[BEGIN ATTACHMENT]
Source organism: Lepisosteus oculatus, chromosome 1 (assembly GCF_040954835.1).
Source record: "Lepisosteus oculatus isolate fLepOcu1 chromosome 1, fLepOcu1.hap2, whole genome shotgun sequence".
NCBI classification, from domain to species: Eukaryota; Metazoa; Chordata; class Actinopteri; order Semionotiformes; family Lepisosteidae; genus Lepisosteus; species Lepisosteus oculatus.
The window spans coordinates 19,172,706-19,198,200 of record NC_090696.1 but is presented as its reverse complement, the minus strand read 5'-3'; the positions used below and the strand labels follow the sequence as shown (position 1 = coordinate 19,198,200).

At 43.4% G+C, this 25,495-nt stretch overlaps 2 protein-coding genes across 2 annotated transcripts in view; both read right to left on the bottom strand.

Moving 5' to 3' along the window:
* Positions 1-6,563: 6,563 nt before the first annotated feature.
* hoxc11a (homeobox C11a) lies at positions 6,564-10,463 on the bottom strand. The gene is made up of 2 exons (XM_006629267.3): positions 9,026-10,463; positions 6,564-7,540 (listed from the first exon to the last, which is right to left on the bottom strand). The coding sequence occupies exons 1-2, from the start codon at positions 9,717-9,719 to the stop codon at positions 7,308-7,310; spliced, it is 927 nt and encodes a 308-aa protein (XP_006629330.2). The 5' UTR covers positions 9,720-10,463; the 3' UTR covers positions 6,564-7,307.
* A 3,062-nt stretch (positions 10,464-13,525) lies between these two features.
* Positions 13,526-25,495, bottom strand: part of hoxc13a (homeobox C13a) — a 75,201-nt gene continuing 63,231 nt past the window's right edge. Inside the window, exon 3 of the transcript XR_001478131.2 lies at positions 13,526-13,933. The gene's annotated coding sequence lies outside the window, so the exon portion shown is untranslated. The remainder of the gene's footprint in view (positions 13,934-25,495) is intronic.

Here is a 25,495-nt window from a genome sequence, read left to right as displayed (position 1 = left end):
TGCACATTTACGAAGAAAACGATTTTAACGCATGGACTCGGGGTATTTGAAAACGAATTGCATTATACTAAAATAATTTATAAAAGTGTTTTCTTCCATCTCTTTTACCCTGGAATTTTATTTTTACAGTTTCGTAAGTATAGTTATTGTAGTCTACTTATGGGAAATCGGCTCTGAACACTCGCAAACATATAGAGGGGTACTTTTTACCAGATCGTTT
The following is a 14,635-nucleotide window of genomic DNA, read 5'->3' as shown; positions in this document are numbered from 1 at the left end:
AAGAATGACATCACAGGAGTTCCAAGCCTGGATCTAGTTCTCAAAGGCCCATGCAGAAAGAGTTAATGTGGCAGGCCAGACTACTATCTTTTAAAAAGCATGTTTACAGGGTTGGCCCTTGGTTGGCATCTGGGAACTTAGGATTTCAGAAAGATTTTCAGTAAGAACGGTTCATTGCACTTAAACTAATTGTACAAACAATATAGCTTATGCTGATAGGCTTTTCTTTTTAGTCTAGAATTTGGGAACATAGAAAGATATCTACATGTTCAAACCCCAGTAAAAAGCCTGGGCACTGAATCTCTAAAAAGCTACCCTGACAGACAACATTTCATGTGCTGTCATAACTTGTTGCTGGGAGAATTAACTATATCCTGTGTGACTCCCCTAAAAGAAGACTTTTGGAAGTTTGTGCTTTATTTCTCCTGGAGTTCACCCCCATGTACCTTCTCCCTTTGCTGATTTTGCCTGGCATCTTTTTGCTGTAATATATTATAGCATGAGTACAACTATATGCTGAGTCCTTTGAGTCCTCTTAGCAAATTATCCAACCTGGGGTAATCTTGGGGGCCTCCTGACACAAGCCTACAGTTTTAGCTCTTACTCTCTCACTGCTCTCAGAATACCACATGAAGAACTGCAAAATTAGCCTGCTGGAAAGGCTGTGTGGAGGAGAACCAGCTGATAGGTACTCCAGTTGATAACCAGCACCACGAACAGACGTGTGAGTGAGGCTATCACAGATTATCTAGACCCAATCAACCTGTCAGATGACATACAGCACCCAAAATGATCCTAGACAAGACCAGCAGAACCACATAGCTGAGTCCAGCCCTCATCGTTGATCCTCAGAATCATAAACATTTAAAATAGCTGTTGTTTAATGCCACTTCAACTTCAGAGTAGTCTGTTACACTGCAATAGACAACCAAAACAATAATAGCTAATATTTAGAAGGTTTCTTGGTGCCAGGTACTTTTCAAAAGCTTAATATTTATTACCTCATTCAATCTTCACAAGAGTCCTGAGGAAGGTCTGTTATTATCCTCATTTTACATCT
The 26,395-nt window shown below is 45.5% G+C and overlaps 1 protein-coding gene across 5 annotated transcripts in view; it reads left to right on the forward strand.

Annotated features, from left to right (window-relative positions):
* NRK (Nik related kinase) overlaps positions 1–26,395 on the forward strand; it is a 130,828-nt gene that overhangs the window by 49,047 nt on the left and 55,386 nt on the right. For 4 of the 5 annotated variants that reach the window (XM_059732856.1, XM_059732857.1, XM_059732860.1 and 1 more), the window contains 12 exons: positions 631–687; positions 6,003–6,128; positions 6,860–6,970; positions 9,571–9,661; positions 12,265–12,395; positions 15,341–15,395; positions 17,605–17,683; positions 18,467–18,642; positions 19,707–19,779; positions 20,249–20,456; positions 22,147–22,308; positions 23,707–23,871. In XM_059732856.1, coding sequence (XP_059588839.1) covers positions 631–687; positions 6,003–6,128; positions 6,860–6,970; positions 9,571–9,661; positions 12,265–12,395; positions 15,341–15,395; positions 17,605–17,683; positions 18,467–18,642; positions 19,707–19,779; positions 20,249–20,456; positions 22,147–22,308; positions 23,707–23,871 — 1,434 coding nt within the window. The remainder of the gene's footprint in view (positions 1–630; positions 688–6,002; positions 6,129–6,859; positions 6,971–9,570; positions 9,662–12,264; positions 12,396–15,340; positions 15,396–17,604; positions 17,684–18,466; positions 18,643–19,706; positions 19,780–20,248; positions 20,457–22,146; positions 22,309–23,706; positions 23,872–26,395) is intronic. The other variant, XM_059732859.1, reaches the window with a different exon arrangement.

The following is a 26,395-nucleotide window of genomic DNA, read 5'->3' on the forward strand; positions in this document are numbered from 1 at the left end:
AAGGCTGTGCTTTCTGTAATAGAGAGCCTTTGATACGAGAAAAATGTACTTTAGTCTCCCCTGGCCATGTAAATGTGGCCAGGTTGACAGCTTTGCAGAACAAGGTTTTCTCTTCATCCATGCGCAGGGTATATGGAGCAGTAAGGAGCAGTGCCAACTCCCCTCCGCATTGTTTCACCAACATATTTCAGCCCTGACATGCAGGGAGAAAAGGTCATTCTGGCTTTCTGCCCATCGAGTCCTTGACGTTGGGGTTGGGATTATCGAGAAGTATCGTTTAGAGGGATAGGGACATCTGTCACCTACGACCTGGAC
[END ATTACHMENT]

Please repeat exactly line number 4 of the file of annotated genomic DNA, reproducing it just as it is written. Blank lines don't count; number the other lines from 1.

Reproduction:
The window spans coordinates 19,172,706-19,198,200 of record NC_090696.1 but is presented as its reverse complement, the minus strand read 5'-3'; the positions used below and the strand labels follow the sequence as shown (position 1 = coordinate 19,198,200).